The Louisiana Supreme Court reversed a decision Monday that had recused 16th Judicial District Judge Keith Comeaux from the case of a former St. Martin Parish Sheriff’s deputy who had been convicted of killing her husband in 2013.
In its decision, the court said that Comeaux should not have been recused, reinstating him as the trial judge hearing the case of Chrystal Clues-Alexander.
Clues-Alexander had pleaded guilty to the shooting death of her husband, Kendall Alexander. While awaiting the sentencing phase of the trial, 16th JDC Judge Lori Landry ruled in favor of a motion to recuse Comeaux last summer based on his issuing, then rescinding, a restraining order against Kendall Alexander in 2005.
“We find it noteworthy the motion to recuse was filed after Judge Comeaux had already accepted the defendant’s guilty plea, albeit before sentencing,” the court wrote in reversing the order. “Further, we do not find the potential for bias for the average judge in this position is unconstitutionally high.”
It was only a few months later that Landry was herself the subject of hundreds of recusal motions from the 16th JDC District Attorney’s Office, claiming that she was prejudiced against the office’s prosecutors in criminal cases. Those motions were dropped after a hearing in December.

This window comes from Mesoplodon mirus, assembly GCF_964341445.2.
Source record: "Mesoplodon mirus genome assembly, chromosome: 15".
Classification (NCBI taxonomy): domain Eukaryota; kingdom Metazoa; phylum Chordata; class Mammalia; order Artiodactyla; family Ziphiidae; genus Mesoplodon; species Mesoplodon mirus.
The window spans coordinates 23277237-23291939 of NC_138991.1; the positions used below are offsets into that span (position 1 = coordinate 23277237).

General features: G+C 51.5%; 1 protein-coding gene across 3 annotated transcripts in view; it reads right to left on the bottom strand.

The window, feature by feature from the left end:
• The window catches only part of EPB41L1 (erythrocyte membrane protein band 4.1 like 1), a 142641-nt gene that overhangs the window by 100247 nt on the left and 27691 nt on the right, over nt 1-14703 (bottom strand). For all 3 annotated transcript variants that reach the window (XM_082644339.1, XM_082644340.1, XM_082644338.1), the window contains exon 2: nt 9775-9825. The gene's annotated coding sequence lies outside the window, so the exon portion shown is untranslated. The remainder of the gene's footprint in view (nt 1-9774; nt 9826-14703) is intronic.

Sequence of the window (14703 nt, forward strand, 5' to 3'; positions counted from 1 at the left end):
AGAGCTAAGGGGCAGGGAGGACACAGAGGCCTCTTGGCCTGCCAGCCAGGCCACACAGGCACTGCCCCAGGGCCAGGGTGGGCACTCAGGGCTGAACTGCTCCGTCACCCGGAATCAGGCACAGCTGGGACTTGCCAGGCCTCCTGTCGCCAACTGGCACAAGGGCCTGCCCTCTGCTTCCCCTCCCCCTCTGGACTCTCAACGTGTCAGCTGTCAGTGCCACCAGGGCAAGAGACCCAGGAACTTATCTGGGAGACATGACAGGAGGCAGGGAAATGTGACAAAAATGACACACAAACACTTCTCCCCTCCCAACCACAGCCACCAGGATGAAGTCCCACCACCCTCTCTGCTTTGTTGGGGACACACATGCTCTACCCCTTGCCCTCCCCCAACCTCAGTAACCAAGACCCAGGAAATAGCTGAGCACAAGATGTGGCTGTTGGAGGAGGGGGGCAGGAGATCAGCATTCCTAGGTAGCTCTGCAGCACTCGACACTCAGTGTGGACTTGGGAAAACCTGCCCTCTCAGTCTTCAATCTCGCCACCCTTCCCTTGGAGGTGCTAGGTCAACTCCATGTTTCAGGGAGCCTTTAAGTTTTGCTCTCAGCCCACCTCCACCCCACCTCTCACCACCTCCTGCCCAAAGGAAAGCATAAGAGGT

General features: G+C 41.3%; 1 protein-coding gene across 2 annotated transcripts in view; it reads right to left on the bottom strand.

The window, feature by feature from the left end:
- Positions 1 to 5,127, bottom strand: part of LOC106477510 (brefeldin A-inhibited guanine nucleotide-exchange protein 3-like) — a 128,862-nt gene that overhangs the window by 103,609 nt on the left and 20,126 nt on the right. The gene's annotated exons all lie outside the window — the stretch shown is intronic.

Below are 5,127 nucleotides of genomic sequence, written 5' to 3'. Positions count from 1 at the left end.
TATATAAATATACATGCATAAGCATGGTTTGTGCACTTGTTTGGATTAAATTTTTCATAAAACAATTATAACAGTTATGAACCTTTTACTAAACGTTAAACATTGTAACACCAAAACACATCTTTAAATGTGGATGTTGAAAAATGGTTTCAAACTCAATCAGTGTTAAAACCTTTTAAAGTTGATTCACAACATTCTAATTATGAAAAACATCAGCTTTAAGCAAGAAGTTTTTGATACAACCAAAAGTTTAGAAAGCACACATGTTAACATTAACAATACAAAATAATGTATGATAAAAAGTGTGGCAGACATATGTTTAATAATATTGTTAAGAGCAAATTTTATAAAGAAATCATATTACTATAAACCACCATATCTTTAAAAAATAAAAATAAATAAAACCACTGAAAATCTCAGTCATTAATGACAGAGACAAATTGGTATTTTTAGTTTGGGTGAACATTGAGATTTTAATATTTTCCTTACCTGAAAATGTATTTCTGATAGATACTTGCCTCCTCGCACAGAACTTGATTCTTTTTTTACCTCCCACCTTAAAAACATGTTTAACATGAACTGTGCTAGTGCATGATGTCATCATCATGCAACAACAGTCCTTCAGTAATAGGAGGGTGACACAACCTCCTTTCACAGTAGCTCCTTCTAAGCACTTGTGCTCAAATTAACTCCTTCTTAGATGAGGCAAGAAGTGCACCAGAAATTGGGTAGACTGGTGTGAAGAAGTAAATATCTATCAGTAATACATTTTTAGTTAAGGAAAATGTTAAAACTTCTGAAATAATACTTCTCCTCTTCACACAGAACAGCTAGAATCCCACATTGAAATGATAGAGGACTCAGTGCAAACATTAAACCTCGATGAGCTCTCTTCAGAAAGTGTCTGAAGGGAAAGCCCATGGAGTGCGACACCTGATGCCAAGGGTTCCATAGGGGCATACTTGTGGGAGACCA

“Even if the dismissal of the protective order was legally incorrect, and we are not expressing such an opinion, it would still only be classified as an adverse ruling performed within a judge’s authority,” the court said. “Adverse rulings, alone, do not show bias or prejudice requiring recusal.”
In a concurring opinion, Associate Justice Scott J. Crichton said that if the court allowed the ruling to stand, attorneys could use a judge’s previous actions, no matter how inconsequential, to choose which judges they wanted to hear their cases.
“If allowed to stand, the lower courts’ rulings could be viewed as precedent for a party to criticize past judicial orders in a concerted effort to force a recusal, thereby effectively engaging in the distasteful exercise of judge shopping,” Crichton said.
Prior to Kendall Alexander’s death, he and Clues-Alexander had a volatile relationship with multiple reports of domestic abuse.
In August 2014, she was arraigned in his shooting death. The case was set for trial and continued multiple times before being assigned to Comeaux in 2018, according to court filings.
Comeaux was randomly assigned to Clues-Alexander’s case. She pleaded guilty to a reduced charge of manslaughter in April 2018. Clues-Alexander, who has remained free on bond while awaiting sentencing, faces up to 40 years in prison.